The third informant, Shawn Taylor, was also in custody with Wall in San Diego. He testified that he became friends with Wall and that Wall told him that “him [sic] and his partner, Rosenquist, killed an old couple and ransacked their house.” Wall specified that Rosenquist had killed the man and that Wall had beaten the man's wife to death.
B. Penalty Phase
Before the penalty phase, Rosenquist agreed to a sentence of life without parole and waived his right to appeal. The district attorney proceeded to the penalty phase with Wall, and the following evidence was presented to Wall's jury.
1. Prosecution evidence
a. Circumstances of the crime
The prosecution presented testimony concerning a blood smear pattern in John's bedroom from a San Diego detective who had investigated the Orens' home after the murder, as well as a San Diego criminalist who had evaluated blood patterns in the home.
b. Wall's confession
The district attorney played the entirety of the tape of Wall's interview in San Francisco. About an hour into the tape, beginning at the portion not played during the guilt phase, the interviewing detectives questioned the truth of Wall's story and asked him to “start out clean again.” They asked if something had happened with Rosenquist, and Wall responded, “Yeah, he kind of pressured me into it․” One of the detectives encouraged Wall to provide more detail: “you're at a crossroad in your life․ If you go this way, tell us what happened ․ then you can go on with your life. You can be with your wife and your child and start fresh.” Shortly thereafter, Wall said, “I didn't want to do it, but him [sic] and I both killed the grandma and grandpa of that household.”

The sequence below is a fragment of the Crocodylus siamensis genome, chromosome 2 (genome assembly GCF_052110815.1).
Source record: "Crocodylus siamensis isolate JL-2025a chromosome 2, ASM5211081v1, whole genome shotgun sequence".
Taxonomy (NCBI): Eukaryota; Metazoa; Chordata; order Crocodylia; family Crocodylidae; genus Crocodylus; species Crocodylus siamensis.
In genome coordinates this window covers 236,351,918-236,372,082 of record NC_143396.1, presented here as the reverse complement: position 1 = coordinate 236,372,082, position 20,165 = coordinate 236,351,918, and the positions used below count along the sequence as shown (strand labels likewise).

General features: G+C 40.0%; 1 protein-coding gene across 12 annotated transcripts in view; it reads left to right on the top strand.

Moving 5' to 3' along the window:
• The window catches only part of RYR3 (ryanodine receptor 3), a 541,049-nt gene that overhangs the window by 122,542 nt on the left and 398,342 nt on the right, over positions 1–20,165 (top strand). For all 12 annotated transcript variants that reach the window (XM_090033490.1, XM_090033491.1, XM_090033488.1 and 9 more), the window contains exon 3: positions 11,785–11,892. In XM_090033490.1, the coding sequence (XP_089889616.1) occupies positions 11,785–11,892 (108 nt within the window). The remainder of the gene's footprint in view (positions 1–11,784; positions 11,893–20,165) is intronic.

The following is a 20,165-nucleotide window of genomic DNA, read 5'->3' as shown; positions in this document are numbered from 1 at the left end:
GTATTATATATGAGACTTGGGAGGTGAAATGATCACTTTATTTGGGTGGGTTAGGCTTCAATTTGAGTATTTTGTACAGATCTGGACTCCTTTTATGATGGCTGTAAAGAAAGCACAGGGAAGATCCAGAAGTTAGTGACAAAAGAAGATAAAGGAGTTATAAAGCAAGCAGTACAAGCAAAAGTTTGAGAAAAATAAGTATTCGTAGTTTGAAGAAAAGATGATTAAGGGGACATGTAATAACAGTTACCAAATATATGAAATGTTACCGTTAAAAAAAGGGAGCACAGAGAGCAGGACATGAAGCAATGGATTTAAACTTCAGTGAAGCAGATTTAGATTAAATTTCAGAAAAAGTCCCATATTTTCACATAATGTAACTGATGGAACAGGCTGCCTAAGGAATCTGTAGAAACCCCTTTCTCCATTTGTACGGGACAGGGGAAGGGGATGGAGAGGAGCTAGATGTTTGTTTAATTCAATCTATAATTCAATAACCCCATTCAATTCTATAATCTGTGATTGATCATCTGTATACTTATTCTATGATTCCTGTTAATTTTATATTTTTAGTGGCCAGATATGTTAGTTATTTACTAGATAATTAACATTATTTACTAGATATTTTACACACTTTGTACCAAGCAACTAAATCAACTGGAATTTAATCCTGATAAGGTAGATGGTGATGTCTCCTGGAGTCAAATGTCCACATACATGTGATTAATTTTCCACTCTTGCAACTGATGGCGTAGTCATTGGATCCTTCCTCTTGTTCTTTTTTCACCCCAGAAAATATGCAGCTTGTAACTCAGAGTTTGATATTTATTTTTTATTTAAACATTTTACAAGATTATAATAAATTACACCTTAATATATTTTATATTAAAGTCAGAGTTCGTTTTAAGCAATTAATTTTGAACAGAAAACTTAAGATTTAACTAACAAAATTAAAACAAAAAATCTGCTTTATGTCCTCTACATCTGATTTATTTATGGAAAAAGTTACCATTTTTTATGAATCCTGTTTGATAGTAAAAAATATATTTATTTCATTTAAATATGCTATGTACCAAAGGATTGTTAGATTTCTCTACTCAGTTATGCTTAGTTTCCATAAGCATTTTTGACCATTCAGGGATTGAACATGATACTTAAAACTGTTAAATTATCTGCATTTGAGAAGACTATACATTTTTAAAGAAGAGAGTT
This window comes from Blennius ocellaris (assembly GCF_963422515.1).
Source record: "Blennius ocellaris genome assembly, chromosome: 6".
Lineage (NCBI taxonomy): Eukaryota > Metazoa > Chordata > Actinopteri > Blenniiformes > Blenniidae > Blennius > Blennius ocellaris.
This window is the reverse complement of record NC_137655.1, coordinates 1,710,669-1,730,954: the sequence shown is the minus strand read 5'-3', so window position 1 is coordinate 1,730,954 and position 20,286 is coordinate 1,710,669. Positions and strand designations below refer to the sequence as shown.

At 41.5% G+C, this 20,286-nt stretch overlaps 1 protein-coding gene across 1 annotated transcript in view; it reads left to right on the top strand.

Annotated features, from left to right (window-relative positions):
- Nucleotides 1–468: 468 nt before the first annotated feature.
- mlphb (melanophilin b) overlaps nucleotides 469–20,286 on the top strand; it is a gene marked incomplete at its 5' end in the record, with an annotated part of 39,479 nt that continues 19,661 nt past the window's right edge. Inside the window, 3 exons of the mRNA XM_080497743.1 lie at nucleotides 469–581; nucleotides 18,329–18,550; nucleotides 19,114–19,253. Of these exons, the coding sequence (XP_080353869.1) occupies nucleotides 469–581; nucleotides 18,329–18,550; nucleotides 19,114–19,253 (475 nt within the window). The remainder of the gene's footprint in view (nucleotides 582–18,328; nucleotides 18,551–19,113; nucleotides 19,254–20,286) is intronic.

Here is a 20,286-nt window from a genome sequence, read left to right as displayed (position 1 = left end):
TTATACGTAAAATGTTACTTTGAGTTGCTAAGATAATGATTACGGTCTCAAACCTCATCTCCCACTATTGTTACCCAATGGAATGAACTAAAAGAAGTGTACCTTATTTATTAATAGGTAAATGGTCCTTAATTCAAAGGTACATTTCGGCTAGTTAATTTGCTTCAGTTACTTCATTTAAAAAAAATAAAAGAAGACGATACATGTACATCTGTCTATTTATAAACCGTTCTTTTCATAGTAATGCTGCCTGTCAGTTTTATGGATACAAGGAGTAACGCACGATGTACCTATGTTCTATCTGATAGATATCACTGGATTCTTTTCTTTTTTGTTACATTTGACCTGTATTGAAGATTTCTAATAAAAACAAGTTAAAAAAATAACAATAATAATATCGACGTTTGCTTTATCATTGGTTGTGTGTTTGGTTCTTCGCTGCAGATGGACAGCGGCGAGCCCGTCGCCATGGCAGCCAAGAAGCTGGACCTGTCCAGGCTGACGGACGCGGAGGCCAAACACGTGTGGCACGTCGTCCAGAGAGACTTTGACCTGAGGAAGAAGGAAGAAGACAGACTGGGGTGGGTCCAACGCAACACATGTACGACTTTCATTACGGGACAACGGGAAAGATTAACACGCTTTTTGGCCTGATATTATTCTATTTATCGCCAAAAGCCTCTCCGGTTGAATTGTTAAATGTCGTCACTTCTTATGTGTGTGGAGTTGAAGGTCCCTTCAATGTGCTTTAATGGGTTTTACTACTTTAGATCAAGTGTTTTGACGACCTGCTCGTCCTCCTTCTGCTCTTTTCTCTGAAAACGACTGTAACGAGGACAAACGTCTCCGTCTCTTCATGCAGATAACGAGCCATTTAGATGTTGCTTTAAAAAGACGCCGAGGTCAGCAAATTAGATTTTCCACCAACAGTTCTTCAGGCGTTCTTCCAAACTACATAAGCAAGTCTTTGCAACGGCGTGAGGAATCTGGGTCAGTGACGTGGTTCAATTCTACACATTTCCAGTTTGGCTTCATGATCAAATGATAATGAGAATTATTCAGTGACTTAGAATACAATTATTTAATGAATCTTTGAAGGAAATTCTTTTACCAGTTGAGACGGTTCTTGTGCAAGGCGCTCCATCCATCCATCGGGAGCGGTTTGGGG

Wall explained he had met Tammy several years earlier and had stayed in the Orens' backyard for a few months. He said he had told Rosenquist that he had spent some time in San Diego on their way down to Mexico, and when they came back to San Diego, Rosenquist planned to break into the Orens' home and steal their money and car. When Wall told Rosenquist he did not want to, Rosenquist threatened to kill him.
Rosenquist and Wall walked to the Orens' house the night of March 1, 1992 and waited in the backyard until the Orens fell asleep. Wall said he broke into the house through the back door, which was not locked but had a chain on it. At that point, Wall and Rosenquist both carried metal bars they found in the backyard; according to Wall, only Rosenquist had a knife. Wall said Rosenquist then beat John with the metal bar. When Katherine awoke, Rosenquist also hit her with the metal bar. When J.D. came out of his room crying, Wall said he took him back to his room and “kept him quiet.” After a few minutes, Rosenquist came into J.D.'s room and said he wanted to have sex with the boy. Wall thought that was “really sick,” but Rosenquist again threatened to kill him, so he left the room.